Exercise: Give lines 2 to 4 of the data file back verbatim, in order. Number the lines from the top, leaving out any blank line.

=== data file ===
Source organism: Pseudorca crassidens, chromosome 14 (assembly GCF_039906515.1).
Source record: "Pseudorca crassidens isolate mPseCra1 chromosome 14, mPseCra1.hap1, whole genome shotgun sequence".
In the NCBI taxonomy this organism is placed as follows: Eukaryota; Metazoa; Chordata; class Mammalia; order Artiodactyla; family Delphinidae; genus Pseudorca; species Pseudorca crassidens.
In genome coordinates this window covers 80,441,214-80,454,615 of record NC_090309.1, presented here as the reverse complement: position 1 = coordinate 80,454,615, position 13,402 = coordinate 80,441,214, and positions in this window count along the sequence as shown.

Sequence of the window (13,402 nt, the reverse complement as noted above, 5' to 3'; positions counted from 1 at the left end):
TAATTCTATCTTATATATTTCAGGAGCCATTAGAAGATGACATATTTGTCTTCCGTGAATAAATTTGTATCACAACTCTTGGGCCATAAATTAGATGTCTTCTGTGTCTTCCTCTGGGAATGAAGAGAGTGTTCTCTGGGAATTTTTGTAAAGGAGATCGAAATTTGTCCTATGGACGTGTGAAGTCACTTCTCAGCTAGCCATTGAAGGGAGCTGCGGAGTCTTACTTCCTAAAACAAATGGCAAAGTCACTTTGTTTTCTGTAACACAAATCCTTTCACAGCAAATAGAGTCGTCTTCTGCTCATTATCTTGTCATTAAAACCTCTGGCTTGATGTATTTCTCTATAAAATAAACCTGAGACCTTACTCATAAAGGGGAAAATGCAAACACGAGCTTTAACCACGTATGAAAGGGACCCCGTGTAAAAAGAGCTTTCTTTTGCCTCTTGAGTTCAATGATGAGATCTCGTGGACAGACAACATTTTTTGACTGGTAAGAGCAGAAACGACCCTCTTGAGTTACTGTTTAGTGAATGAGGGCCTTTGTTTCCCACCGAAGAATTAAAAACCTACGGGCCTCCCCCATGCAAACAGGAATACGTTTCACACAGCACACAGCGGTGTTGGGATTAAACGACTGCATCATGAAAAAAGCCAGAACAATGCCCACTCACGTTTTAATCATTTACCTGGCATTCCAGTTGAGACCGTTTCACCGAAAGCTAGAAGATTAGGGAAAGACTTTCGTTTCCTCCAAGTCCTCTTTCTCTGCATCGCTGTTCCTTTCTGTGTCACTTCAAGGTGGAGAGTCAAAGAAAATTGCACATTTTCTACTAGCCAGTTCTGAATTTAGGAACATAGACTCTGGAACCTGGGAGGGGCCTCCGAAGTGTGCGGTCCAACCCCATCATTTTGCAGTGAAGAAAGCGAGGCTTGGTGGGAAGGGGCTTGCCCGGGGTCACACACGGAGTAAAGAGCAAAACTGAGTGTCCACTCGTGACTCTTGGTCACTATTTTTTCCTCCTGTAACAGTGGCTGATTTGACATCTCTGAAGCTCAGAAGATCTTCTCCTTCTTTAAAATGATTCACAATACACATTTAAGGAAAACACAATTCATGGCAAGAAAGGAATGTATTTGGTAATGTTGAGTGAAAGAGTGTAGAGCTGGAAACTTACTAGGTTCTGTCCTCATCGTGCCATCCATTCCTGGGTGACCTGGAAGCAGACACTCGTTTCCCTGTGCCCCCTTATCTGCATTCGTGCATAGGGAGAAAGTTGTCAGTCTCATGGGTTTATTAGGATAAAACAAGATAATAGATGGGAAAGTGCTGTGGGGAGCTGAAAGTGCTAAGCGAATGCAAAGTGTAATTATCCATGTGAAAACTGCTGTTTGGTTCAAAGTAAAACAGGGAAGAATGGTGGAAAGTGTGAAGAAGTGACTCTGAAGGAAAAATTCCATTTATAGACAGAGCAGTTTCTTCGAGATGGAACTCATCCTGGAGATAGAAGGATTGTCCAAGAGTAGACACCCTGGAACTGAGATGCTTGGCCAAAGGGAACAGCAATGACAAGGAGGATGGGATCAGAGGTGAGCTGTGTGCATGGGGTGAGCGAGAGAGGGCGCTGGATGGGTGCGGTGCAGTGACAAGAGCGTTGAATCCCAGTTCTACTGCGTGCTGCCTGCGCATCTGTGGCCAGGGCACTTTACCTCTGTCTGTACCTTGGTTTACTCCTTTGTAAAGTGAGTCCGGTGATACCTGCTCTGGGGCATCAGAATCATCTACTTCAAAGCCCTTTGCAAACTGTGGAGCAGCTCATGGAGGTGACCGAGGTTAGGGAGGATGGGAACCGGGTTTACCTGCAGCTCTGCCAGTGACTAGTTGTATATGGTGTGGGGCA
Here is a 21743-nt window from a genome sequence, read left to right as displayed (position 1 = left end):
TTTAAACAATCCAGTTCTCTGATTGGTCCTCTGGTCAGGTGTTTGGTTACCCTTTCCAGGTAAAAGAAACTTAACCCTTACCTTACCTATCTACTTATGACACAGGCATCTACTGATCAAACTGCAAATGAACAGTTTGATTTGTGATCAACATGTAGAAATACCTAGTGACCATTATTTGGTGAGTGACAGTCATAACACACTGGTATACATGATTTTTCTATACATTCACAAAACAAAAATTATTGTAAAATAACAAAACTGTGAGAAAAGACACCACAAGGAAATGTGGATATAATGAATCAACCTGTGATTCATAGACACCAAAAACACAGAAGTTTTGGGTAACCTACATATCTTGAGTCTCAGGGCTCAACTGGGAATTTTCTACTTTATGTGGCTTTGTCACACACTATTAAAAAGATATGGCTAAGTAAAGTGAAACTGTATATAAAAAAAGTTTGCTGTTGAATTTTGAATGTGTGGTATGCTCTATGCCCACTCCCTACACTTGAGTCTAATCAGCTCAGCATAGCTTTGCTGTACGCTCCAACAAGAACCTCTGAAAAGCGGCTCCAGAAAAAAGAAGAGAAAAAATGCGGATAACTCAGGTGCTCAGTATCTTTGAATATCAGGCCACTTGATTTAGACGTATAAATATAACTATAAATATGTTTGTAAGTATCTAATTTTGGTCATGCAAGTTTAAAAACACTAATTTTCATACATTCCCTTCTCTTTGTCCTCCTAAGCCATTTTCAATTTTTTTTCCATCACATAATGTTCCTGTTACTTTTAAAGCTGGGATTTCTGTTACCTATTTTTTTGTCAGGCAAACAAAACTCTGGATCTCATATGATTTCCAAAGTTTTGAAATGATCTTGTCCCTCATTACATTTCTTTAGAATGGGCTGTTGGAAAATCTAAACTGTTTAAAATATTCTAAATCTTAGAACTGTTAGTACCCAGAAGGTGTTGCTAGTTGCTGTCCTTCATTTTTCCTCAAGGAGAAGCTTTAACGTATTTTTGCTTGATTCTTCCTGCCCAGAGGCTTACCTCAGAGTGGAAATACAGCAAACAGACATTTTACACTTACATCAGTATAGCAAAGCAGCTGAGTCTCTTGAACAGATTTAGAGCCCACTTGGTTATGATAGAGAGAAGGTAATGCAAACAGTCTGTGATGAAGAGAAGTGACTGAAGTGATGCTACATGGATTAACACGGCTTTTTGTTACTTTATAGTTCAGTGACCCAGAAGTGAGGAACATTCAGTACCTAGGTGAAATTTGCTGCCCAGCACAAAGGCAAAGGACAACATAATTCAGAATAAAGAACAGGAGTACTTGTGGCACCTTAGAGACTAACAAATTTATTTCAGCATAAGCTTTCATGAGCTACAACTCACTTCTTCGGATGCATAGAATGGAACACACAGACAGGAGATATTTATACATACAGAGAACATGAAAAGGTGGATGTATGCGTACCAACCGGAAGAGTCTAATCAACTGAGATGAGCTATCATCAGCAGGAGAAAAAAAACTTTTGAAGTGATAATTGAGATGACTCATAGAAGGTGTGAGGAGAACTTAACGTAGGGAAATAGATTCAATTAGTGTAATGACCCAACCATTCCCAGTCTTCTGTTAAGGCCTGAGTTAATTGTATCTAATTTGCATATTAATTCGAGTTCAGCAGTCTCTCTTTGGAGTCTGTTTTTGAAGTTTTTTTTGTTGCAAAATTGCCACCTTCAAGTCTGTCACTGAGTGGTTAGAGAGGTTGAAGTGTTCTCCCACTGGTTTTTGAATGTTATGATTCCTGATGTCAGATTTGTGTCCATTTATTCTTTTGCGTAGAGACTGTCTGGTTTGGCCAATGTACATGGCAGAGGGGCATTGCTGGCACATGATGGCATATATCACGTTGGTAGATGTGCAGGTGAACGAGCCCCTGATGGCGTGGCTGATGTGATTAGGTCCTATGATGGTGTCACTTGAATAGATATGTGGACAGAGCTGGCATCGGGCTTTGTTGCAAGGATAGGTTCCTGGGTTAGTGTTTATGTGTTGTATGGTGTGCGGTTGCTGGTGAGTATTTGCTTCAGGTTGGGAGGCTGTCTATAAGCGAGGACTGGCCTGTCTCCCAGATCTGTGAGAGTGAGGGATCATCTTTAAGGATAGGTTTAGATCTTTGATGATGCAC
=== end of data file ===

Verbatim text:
Source record: "Pseudorca crassidens isolate mPseCra1 chromosome 14, mPseCra1.hap1, whole genome shotgun sequence".
In the NCBI taxonomy this organism is placed as follows: Eukaryota; Metazoa; Chordata; class Mammalia; order Artiodactyla; family Delphinidae; genus Pseudorca; species Pseudorca crassidens.
In genome coordinates this window covers 80,441,214-80,454,615 of record NC_090309.1, presented here as the reverse complement: position 1 = coordinate 80,454,615, position 13,402 = coordinate 80,441,214, and positions in this window count along the sequence as shown.